Can you tell me about yourself. How did you decide you wanted to be an artist?

There is an old dull story about this question: many artists just say: “because this is the only job I can do”. Someway there is some truth in this statement for me. “Being an artist” is a sort of benign illness (or vocation, depends from the point of view) that entraps one’s way of looking, thinking and living. For me  all started, I was 16 years old,  reading a book of Paul Klee: “Voyage to Tunisia”. I promptly decided: “I must be an artist”. Emotionally I feel still very close to this little book.

I know that you use varied techniques while producing your artworks; painting, sculpture, design, photography, installation and video-games.  Which material do you prefer?  Which one do you think reflect your messages better?  What would you like to tell me about your artworks in general?

Like a Florentine artists of the Renaissance (I apologize for the apparently egotistic approach…) I do consider the so-called “project” the most important point in any artistic creation. So I do believe in the main central idea/concept that, everytime, should be declined and shaped using the proper media and technique. Every mental creation has its own and specific way to become “epiphania”( akin: to became real and visible). Does not matter if ceramic, drawing, glass, ready made, video, new media, painting, or whatever else, is the way.

In this ever changing world, do you believe there is a type of art will always remain contemporary?

In a high technological time, like this present one, probably the most traditional techniques are those with less obsolescence. Drawings and paintings paradoxically could be considered today  the most reliable and resilient techniques because  not too affected by the frequent quick technological turns.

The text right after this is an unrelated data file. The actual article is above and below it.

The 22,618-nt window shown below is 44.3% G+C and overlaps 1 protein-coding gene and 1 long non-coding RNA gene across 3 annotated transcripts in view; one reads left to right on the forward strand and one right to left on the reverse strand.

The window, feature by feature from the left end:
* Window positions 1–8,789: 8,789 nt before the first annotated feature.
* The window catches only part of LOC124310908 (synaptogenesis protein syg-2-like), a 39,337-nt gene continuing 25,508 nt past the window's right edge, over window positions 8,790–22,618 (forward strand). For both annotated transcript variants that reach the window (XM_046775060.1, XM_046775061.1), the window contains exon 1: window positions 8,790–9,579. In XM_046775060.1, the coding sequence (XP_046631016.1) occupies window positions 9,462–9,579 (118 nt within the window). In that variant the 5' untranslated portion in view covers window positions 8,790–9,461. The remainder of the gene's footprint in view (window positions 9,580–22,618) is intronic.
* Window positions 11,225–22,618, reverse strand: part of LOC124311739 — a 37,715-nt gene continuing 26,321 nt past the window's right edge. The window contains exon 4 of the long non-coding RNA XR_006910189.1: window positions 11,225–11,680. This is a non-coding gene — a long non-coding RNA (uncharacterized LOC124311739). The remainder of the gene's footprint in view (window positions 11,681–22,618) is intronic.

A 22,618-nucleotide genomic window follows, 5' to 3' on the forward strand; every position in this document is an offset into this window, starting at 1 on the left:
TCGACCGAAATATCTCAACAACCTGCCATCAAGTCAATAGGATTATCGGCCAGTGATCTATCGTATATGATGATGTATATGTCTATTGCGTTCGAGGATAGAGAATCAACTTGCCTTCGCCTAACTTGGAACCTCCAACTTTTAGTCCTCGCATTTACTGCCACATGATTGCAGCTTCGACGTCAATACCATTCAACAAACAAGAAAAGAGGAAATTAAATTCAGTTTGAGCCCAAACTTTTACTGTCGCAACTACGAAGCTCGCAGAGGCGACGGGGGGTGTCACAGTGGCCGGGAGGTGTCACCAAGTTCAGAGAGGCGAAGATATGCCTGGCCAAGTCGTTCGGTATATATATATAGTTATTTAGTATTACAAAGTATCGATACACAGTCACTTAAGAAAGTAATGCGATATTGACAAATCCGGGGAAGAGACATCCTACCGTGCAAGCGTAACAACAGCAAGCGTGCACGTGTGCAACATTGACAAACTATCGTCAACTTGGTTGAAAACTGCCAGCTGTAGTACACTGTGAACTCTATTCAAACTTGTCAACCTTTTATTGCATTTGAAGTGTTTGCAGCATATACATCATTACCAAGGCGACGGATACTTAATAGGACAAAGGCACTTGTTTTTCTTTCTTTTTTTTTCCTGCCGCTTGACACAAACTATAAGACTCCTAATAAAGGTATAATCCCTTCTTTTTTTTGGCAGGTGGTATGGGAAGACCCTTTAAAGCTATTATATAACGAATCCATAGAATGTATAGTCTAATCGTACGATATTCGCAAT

How did you decide to take part in the Biennale?  How do you feel about its conceptual framework?

I decided because I knew the curators and they were for me a definitive guarantee for a serious curatorial work and a good organization. And I was totally right.

Geography and History this year arranged a very special meeting in the Dardanelles Strait. Something absolutely unavoidable and unmissable. Not just a “celebration” of war memories but, instead and foremost, a survey about how contemporary art may think and “play” with historical (troubled and controversial) events. Non-rhetoric, instead with witty humor, sharp views and dramatic feelings.

Do you think biennials obtain their targeted aims and reach the right type of viewers?

I would say it is for sure successful in terms of artistic aims. Everything in Çanakkale Biennale is very substantial and informal at the same time. In the perfect spirit of today’s culture. No stiff or formal attitude, just the core of the stuff and an enjoiable “light & smart” approach to the venues and places.

Of course I can not know how many viewers like the Biennale and how many people visit it. Ehat I can say is Çanakkale has been for me a great and amazing surprise for many aspects.

Have you ever shown any of your artworks in Turkey before?

Yes. in Istanbul at BORUSAN Foundation, “ENGAGED IN RECREATION”, in 2005  and at Elgiz Museum “THE DAWN OF TOMORROW, in 2008. And at the first SINOPALE (Sinop Biennale), in an amazing former Ottoman  prison on the shore of the Black Sea, in 2006.

Can you tell me about your artwork that will be on display at the Çanakkale Biennial: ‘Elegant War’.  

My project “ELEGANT WAR (WITH SPONSOR)” consists in six big drawings inspired by the headgears used by the soldiers involved in the slaughters that happened there in 1915. His eccentric approach is about the visual appeal of violence, riots and war on the various media. The virtual presence of a financial supporter (a corporate brand) in wars should not seems so irreal or bizarre, rather it would be pretty logic (in terms of media and business). The celebrated  aphorism “L’argent est le nerf de la guerre”  is sadly and famously true: war is always looking for huge financial resources.